March 11, 2020
My writing journey goes something like this…
I’ve written a terrible children’s novel back when every writer and their dog were penning stories similar to Harry Potter. I knew it was terrible but it was my first and I finished it. Yea me. That manuscript went straight to the shelf, where it will eventually decompose and become a blank page for another writer in the future.
I was more serious with the second, believing that I had to write something grand and literary, something serious that will leave readers thinking. A much, much better attempt and much, much more serious but still not my best. I could possibly edit the hell out of this one and make it marketable but it, too, will likely become another blank page.
My third was a supernatural young adult story. Probably quite marketable but I’m not eager to get on teen adventures any longer. There are simply too many of them and I find it made me more reserved than I prefer. It sits on the shelf beside the other two.
My fourth book was a horror. I tested my legs with this book. I was braver and much more confident. I loved writing this book but it is also on the shelf because I still felt it wasn’t my best first foot forward. With the knowledge and experience I have today, I’m likely to seriously revisit the work, clean it up, and send it out into the world.
My latest manuscript is a satire. I also loved writing this book. It was fun. I found I was freer with this one. With small exception to my fourth book, it’s the first instance where I wrote what I wanted to write, without expectation, without trying to neatly fit it into a genre category or mainstream cutout. It’s funny and strange and even uncomfortable at times, but it’s mine and I’ve grown quite fond of it. Writing about a guy who tests drugs for the Canadian government, my computer is full of research and articles on the legalization of marijuana, various aphasias, the workings inner workings of Parliament, and architectural gems in less affluent communities in Ottawa. This one may not win a Nobel or Pulitzer or even merit recognition from local writing groups, but the unique voice of my protagonist is something of which I am specifically proud. We’ll see what readers have to say when the book is released in the summer. I’ve asked my beta readers to be ruthless. Their watchful eyes are helping me to polish the project. So far, I’m told it’s pretty good, which is a small ego pat until the real reviews come in.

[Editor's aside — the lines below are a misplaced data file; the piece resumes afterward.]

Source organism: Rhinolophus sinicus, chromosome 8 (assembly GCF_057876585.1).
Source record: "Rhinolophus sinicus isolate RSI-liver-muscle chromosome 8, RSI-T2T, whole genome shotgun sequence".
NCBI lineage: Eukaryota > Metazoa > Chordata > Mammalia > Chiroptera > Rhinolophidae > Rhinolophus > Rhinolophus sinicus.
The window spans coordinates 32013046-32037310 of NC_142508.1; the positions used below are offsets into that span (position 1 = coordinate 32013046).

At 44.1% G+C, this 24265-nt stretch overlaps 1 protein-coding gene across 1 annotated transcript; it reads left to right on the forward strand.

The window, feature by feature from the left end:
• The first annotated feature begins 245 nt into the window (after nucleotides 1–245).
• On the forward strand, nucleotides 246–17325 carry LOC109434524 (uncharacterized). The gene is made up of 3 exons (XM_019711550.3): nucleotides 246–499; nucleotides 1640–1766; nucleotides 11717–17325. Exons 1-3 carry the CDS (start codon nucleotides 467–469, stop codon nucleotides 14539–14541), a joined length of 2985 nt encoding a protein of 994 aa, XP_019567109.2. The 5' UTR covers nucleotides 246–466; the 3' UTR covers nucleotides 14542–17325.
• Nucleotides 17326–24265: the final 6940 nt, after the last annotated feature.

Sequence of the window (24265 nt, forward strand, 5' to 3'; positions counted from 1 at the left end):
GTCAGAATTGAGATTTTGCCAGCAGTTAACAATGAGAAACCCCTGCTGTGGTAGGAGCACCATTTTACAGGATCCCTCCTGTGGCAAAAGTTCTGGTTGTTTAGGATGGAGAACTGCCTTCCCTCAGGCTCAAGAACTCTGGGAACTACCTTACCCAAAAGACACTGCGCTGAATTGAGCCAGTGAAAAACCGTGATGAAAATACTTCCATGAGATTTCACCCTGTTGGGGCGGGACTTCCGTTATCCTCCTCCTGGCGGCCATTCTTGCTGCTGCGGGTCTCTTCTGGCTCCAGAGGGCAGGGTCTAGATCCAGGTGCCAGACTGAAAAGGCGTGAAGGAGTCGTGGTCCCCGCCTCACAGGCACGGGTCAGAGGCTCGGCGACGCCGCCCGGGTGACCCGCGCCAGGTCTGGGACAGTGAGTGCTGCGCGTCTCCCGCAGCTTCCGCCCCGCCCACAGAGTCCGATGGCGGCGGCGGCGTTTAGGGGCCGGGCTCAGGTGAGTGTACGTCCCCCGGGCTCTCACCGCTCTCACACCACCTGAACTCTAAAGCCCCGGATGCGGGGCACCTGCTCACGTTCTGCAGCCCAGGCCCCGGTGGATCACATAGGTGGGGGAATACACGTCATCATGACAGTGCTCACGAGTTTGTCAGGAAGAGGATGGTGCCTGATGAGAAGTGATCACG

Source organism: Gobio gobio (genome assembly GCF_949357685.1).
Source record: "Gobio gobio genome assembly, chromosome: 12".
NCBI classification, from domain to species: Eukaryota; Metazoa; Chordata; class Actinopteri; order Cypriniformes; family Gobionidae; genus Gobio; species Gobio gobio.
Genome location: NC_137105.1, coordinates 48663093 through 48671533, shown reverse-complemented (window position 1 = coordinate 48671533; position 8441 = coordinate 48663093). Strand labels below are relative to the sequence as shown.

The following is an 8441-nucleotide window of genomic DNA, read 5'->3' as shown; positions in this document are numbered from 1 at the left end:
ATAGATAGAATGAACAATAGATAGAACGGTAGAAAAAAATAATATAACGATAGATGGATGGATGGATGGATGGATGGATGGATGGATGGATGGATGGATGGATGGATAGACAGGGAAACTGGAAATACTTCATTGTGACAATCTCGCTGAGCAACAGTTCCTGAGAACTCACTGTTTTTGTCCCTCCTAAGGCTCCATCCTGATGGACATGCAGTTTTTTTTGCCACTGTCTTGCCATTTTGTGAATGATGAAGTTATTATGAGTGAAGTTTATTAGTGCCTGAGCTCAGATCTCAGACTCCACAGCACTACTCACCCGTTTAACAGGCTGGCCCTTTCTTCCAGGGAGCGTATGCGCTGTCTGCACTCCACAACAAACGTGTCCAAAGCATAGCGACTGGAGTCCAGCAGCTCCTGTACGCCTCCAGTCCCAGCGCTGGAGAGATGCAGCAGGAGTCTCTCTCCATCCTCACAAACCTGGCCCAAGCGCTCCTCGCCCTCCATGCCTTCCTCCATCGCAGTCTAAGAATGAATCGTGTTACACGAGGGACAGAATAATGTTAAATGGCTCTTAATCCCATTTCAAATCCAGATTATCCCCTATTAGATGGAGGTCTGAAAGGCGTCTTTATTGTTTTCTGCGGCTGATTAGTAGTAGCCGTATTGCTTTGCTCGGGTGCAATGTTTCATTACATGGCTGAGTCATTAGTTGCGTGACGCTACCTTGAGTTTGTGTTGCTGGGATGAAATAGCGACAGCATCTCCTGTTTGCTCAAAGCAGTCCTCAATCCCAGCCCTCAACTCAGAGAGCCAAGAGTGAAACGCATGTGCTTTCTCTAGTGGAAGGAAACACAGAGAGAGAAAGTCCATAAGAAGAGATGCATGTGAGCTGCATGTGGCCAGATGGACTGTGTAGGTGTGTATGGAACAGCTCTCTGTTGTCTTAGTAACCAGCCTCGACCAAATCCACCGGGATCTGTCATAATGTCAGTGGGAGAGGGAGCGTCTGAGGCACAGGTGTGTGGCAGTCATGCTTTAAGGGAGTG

While I wait, I’ve decided to move on to another project. We lived overseas for 2 years and I’ve been dying to write a satire on diplomatic life. Just a few pages into Sir Brian Barder’s What Diplomats Do, and I’m already hooked. Stay tuned…